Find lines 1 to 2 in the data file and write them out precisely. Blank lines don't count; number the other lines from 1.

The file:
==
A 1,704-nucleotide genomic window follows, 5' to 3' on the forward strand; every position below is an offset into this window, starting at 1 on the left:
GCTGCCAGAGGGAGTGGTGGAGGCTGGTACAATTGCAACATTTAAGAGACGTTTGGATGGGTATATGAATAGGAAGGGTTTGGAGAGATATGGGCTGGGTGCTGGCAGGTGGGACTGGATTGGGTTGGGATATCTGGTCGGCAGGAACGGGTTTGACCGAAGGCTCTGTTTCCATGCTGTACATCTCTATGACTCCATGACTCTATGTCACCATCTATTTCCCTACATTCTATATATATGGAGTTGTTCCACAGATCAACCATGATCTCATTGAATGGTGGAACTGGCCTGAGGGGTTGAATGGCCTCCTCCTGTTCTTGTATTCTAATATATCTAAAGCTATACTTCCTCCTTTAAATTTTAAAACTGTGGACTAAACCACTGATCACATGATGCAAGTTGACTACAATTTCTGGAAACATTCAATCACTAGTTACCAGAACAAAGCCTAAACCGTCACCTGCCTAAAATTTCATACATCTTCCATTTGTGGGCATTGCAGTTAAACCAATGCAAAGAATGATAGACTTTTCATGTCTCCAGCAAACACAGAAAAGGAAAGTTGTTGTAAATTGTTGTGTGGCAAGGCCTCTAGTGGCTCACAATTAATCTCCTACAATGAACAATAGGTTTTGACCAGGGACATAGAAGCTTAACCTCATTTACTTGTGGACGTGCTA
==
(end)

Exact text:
A 1,704-nucleotide genomic window follows, 5' to 3' on the forward strand; every position below is an offset into this window, starting at 1 on the left:
GCTGCCAGAGGGAGTGGTGGAGGCTGGTACAATTGCAACATTTAAGAGACGTTTGGATGGGTATATGAATAGGAAGGGTTTGGAGAGATATGGGCTGGGTGCTGGCAGGTGGGACTGGATTGGGTTGGGATATCTGGTCGGCAGGAACGGGTTTGACCGAAGGCTCTGTTTCCATGCTGTACATCTCTATGACTCCATGACTCTATGTCACCATCTATTTCCCTACATTCTATATATATGGAGTTGTTCCACAGATCAACCATGATCTCATTGAATGGTGGAACTGGCCTGAGGGGTTGAATGGCCTCCTCCTGTTCTTGTATTCTAATATATCTAAAGCTATACTTCCTCCTTTAAATTTTAAAACTGTGGACTAAACCACTGATCACATGATGCAAGTTGACTACAATTTCTGGAAACATTCAATCACTAGTTACCAGAACAAAGCCTAAACCGTCACCTGCCTAAAATTTCATACATCTTCCATTTGTGGGCATTGCAGTTAAACCAATGCAAAGAATGATAGACTTTTCATGTCTCCAGCAAACACAGAAAAGGAAAGTTGTTGTAAATTGTTGTGTGGCAAGGCCTCTAGTGGCTCACAATTAATCTCCTACAATGAACAATAGGTTTTGACCAGGGACATAGAAGCTTAACCTCATTTACTTGTGGACGTGCTA